Cantus takes on the holidays and wins, while VocalEssence has great fun with Minnesota's musical legacy.
Cantus, "Christmas With Cantus" (Cantus)
The nine-member male vocal ensemble Cantus has a unique process for creating musical performances. A single member takes responsibility for each selection, rehearsing it and giving it his individual spin. One advantage of this is that each number has a unique sound and feel.
For the 15th-century English carol "Nowell! Nowell! This Is the Salutacion," the ensemble creates a large, robust sound, and the recording has a reverberant cathedral acoustic. Also from the 15th century, "Coventry Carol" is sung with a quiet reverence and a feel of real intimacy.
They cope well with the dense contemporary harmonies of John Tavener's "Awed by the Beauty," while giving the "Ave Maria" of Franz Biebl a liturgical feel, and capturing the haunting spirituality in the Huron carol "'Twas in the Moon of Wintertime." At the same time as they express the divine mysteries in Brian A. Schmidt's "O Magnum Mysterium," they find joy in the 16th-century Slovenian carol "Ta Stara Boicna Pejsen."
They demonstrate their musical and linguistic proficiency by singing selections in Latin, German, Russian and Norwegian ("Folkefrelsar, Til Oss Kom" is especially effective), as well as a traditional Muskogee Indian song, "Heleluyan."
They also have fun with more familiar music of the season. The Burgundian air "Pat-a-Drummer" comes complete with an amazing percussion accompaniment, and "Carol of the Bells" is sung with an understated bell backup. "Do You Hear What I Hear?" is sung with a welcome straightforward simplicity.
With a few of the songs, "Have Yourself a Merry Little Christmas" and "Rise Up, Shepherd, and Follow," in particular, they get carried away, over-arranging and over- embellishing them. But these are rare blemishes on a CD that seems destined to become a perennial holiday favorite.
VocalEssence, "From the Land of Sky Blue Waters" (Clarion)
In conjunction with its tour this fall of greater Minnesota, the VocalEssence Ensemble Singers issues a new CD of music that explores the state's unique musical legacy. The 30-voice chorus has a sound perfectly appropriate for this music, as warm and open-hearted as the heartland.
They perform classical selections by local composers who have been VocalEssence's bread and butter for decades. They capture the astringent humor of elder statesman Dominick Argento's "There Was a Naughty Boy," as well as the soaring melodies of Stephen Paulus' "The Day Is Done," and the warm vocal textures of Libby Larsen's "Beautiful Star."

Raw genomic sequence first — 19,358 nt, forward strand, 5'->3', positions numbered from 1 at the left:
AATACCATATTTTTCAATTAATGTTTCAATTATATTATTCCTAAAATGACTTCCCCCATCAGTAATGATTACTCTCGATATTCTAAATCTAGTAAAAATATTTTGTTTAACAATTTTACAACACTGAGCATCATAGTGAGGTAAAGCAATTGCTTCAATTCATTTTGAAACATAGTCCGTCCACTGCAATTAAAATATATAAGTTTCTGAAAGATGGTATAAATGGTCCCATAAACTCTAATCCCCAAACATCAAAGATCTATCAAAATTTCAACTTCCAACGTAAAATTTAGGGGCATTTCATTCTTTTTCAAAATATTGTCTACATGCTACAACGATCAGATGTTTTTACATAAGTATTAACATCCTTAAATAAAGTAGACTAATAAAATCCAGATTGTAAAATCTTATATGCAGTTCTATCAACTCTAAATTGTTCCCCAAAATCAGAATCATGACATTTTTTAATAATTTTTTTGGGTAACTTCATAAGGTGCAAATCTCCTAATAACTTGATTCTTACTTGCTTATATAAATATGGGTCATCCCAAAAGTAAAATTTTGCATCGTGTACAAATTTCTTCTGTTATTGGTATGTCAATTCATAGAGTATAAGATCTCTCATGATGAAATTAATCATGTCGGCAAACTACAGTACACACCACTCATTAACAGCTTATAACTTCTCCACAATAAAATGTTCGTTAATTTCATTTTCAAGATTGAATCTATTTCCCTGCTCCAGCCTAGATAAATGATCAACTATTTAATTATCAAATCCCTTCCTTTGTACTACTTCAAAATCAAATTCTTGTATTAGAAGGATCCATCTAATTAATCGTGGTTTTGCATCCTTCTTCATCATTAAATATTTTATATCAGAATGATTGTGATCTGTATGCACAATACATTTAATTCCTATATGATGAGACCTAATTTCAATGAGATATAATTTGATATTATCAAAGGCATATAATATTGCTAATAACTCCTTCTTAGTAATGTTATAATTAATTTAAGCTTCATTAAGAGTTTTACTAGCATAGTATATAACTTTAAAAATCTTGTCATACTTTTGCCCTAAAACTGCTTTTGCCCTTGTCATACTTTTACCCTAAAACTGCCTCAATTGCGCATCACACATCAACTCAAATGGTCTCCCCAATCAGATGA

They honor American Indian traditions with "Zuni Sunrise Song" by Brent Michael Davids and the folk traditions of the immigrant communities that settled here. Conductor Philip Brunelle never condescends to any of the diverse repertoire.
There are times, though, when the polished sound gives the music an overly homogenous feel. "In Heaven There Is No Beer," for instance, sounds like a heavenly choir rather than a rousing beer-hall crowd. And several of the gospel spirituals, like Undine Smith Moore's arrangement of "We Shall Walk Through the Valley" and Moses Hogan's of "My Soul's Been Anchored in the Lord," sound studied, lacking in passion.
Another deficit is a lack of liner notes. There is no explanation of much of the music's Minnesota connection. "Bei mir bist du Schoen" is featured to honor Minnesota natives, the Andrews Sisters. But what's the local association of "Sentimental Journey" or "The Battle Hymn of the Republic"?
The highlight of the album is an extended medley, "The North Star Hit Parade," performed with tongue-in-cheek humor. It includes advertising jingles, like "The Hamm's Beer Song" and "Jolly Green Giant." The theme from "The Mary Tyler Moore Show" rubs elbows with Ann Reed's "The Fair" and Bob Dylan's "Blowin' in the Wind." Some might find the pop selections, like Prince's "Purple Rain," a bit unidiomatic, but they are performed with such energy and good humor that all can be forgiven.